In September last year, Google put forth a radical idea – kill the URL. At the Bay Area Enigma Security Conference in the US, Google updated attendees on its plan to rethink how sites are identified.
While Google has no intention to change the underlying infrastructure of the web or of individual websites, the Silicon-Valley tech-giant does want to get rid of long, unintelligible URLs. Why? The company believes the controversial move will help to improve web security and reduce the prevalence of malicious online activity.
Speaking at a recent security conference, Emily Stark, the Chrome usable security lead at Google detailed the business’s first steps towards making websites’ identities more robust.
“What we’re really thinking about is changing the way site identity is presented,” she said.
To make these improvements, Google has announced two projects that could potentially usher in the new era of web identity. The first, is TrickURI and the second is a strategy for implementing warnings when Chrome users are faced with potentially phishy URLs.
Eliminating Trickery and Phishing With TrickURI
This open-source tool will reportedly allow developers to test whether applications display URLs accurately and consistently in a number of digital scenarios. TrickURI recently launched, but Stark told WIRED in an interview that the new Chrome warnings are still in testing. According to Stark, the main hurdle preventing Google from executing its new strategy right now is establishing the appropriate rules that will flag malicious URLs, while avoiding false positives.
“Our heuristics for detecting misleading URLs involve comparing characters that look similar to each other and domains that vary from each other just by a small number of characters,” she told WIRED.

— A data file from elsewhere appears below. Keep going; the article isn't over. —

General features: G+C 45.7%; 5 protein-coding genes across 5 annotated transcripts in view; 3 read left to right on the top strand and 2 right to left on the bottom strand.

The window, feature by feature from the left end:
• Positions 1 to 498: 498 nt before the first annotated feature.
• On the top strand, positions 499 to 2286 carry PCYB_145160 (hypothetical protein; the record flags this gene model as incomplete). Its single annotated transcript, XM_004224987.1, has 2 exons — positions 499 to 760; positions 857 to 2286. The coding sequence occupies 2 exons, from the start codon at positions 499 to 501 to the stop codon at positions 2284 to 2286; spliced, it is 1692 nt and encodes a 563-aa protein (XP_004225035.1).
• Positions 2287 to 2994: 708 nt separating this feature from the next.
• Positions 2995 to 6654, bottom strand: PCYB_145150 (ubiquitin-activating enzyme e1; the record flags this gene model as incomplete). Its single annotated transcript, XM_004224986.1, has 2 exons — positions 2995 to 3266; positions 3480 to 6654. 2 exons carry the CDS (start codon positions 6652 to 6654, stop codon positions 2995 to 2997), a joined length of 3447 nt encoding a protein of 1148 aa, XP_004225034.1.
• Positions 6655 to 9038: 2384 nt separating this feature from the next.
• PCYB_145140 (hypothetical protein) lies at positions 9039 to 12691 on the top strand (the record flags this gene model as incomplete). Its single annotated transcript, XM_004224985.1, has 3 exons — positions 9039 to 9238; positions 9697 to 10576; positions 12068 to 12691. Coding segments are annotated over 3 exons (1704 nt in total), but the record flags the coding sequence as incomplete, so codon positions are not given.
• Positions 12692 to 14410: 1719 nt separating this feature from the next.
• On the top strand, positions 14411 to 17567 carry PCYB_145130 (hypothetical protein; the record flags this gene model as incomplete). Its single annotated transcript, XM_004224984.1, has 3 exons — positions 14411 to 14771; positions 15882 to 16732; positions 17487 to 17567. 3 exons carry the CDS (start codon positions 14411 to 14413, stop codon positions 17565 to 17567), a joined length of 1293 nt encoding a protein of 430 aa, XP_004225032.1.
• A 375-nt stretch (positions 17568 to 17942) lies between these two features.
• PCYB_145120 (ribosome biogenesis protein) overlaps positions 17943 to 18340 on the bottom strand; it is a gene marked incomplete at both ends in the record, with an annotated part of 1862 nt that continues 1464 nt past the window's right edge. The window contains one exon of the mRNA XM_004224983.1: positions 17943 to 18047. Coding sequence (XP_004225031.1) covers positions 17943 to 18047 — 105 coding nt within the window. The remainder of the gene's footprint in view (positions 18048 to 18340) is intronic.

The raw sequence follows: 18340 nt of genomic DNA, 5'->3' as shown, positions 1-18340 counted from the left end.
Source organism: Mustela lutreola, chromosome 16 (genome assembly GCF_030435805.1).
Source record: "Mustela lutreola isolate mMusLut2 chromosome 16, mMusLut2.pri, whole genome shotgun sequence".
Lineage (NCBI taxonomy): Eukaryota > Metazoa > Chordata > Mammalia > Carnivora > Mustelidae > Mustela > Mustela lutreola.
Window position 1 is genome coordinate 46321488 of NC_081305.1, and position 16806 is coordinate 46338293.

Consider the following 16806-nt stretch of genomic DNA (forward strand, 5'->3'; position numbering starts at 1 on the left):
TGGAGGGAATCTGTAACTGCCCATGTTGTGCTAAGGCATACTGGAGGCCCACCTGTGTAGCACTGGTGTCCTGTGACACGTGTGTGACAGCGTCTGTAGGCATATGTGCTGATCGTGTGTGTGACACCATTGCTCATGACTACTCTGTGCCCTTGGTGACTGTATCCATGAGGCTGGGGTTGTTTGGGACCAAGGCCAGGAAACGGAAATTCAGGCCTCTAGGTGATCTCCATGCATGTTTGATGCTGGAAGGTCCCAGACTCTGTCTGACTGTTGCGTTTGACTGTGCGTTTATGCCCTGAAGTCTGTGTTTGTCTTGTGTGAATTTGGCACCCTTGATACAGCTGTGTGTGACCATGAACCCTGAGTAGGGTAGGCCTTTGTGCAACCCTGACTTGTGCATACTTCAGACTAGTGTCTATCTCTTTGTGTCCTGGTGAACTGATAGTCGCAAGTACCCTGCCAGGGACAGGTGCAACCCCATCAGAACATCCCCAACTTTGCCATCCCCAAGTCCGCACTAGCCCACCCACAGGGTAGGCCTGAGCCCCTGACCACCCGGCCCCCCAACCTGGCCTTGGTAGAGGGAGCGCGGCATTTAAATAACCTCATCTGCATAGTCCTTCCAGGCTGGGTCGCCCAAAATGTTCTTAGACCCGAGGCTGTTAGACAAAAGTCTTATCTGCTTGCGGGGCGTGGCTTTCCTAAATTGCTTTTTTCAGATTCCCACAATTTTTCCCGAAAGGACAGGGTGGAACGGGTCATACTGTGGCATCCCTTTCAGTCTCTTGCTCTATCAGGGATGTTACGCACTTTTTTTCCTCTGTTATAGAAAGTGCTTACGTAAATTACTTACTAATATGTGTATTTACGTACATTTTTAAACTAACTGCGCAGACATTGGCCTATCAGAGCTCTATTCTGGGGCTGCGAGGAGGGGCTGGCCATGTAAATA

Moving away from this, Google is reportedly looking to develop a set of heuristics that push attackers away from misleading URLs, without mistakenly flagging legitimate domains as suspicious. Presently, Stark says this is her team’s main focus.
“The whole space is really challenging because URLs work really well for certain people and use cases right now, and lots of people love them,” said. “We’re excited about the progress we’ve made with our new open source URL-display TrickURI tool and our exploratory new warnings on confusable URLs.”
The URL of the Future
Google has already made changes to how URLs are displayed in the search bar to improve user security. One of the most notable efforts was its work in pushing website owners to use HTTPS, rather than HTTP. This method has been around since 2010, but it was only in the last few years that sites began getting penalised for not having an appropriate SSL certificate. Additional measures, like removing the ‘www’ at the start of a web address came into place in September 2018, with the ‘m’ that used to indicate that a site was mobile also disappearing at the same time.
As far as Google is concerned, however, this is just the beginning, as it wants to raise user awareness on relevant parts of a site’s URL, to enable them to make quick security decisions and judge whether or not a site is safe.
For instance, Adrienne Porter, Google Chrome’s Engineering Manager believes everyday people don’t understand URLs and which part of them are trustworthy unless there’s a measure in place that makes the distinction between a dangerous and a secure one immediately clear. What the most appropriate way to proceed looks like is still very much in question.
“This will mean big changes in how and when Chrome displays URLs… We want to challenge how URLs should be displayed and question it, as we’re figuring out the right way to convey identity,” he said.
For the time being, Google is working on developing a more secure, easily digestible way to present a site’s identity, with its controversial move to get rid of the URL still very much in the works.
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